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The Smithsonian claims duckbill dinosaurs are supposedly 50–65 million years old. What does the Bible say about this?
Museums are found the world over—from one-room exhibits filled with local fossils to grandiose halls loaded with specimens from every part of the globe. For most people, natural history museums conjure up images of stuffy rooms filled with evidence of life from ages past: fossils of dinosaurs, chunks of rock, chips of meteorites, tools of ancient man. Although each is unique in presentation, every museum (with few exceptions) is united around a common goal: to tell the history of the universe from a naturalistic point of view. This view, by definition, excludes any type of supernatural intervention or revelation, and attempts to explain how things made themselves. “Evolution” and “millions of years” stories abound throughout their presentations.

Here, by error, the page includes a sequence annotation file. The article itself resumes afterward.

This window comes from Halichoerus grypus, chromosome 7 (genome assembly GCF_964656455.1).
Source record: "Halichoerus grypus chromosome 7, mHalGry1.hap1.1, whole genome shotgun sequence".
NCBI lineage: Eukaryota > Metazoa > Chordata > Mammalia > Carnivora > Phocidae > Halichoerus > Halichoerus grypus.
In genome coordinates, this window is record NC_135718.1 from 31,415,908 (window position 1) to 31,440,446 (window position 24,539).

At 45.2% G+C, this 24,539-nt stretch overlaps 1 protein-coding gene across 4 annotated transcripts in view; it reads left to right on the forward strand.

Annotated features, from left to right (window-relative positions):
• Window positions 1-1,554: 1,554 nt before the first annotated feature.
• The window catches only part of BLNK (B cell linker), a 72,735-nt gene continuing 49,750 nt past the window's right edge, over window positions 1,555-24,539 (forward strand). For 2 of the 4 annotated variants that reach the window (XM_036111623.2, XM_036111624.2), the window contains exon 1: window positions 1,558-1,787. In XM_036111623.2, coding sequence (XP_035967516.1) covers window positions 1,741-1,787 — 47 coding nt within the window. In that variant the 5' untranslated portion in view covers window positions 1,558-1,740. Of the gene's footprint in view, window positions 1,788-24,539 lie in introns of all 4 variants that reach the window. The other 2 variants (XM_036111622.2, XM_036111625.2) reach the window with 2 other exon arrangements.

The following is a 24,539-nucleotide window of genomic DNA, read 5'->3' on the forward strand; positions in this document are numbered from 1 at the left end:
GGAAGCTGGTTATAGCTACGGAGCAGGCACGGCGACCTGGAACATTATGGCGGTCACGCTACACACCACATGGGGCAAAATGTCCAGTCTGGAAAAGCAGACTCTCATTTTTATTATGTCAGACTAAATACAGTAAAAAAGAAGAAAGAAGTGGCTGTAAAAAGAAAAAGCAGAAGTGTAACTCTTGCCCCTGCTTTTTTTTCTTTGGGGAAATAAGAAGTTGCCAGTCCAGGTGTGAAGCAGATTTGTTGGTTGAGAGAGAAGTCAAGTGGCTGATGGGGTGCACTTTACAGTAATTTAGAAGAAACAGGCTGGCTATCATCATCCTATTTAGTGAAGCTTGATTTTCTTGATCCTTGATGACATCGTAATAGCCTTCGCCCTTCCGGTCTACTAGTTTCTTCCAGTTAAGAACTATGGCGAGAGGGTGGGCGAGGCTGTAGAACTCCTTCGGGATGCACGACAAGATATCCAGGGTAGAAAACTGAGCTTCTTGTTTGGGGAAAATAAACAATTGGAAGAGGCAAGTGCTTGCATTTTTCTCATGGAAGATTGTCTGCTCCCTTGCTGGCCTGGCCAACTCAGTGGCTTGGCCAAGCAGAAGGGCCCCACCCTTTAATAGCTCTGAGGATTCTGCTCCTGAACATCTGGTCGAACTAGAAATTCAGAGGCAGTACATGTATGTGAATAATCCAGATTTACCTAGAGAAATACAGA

Is it possible for a Bible-believing Christian to visit such a place and yet leave with his faith intact? As we’ll see, the answer is a resounding “yes!” Yes, we can learn about the natural world, and we can do it from a biblical perspective.
Before you go, you’ll want to learn how to tell what is true from what is fiction by learning to be discerning, as the Bible exhorts us to be (Proverbs 2:1–5, Philippians 1:9, Hebrews 5:14). We need to become like the Christians in Berea, who examined the Scriptures to see if what they were being taught was true (Acts 17:10–12).
We can do this by understanding the nature of science and biblical history.